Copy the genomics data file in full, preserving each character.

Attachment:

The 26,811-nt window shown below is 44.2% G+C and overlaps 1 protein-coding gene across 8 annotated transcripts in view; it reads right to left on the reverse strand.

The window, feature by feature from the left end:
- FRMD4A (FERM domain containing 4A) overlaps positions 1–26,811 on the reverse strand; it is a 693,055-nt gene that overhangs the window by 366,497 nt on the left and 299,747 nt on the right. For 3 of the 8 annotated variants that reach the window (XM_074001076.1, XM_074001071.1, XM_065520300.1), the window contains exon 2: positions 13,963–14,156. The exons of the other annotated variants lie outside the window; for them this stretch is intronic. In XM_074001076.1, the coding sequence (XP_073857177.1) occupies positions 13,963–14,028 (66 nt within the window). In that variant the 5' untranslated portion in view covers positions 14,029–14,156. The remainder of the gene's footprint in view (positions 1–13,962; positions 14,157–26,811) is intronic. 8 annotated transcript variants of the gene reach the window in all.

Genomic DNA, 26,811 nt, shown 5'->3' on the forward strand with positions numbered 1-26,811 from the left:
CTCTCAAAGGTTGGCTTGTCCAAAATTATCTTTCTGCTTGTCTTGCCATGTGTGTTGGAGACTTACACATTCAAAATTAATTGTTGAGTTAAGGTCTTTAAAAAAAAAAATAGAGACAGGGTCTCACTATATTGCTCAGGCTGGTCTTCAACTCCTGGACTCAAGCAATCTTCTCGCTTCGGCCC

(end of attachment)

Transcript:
The 26,811-nt window shown below is 44.2% G+C and overlaps 1 protein-coding gene across 8 annotated transcripts in view; it reads right to left on the reverse strand.

The window, feature by feature from the left end:
- FRMD4A (FERM domain containing 4A) overlaps positions 1–26,811 on the reverse strand; it is a 693,055-nt gene that overhangs the window by 366,497 nt on the left and 299,747 nt on the right. For 3 of the 8 annotated variants that reach the window (XM_074001076.1, XM_074001071.1, XM_065520300.1), the window contains exon 2: positions 13,963–14,156. The exons of the other annotated variants lie outside the window; for them this stretch is intronic. In XM_074001076.1, the coding sequence (XP_073857177.1) occupies positions 13,963–14,028 (66 nt within the window). In that variant the 5' untranslated portion in view covers positions 14,029–14,156. The remainder of the gene's footprint in view (positions 1–13,962; positions 14,157–26,811) is intronic. 8 annotated transcript variants of the gene reach the window in all.

Genomic DNA, 26,811 nt, shown 5'->3' on the forward strand with positions numbered 1-26,811 from the left:
CTCTCAAAGGTTGGCTTGTCCAAAATTATCTTTCTGCTTGTCTTGCCATGTGTGTTGGAGACTTACACATTCAAAATTAATTGTTGAGTTAAGGTCTTTAAAAAAAAAAATAGAGACAGGGTCTCACTATATTGCTCAGGCTGGTCTTCAACTCCTGGACTCAAGCAATCTTCTCGCTTCGGCCC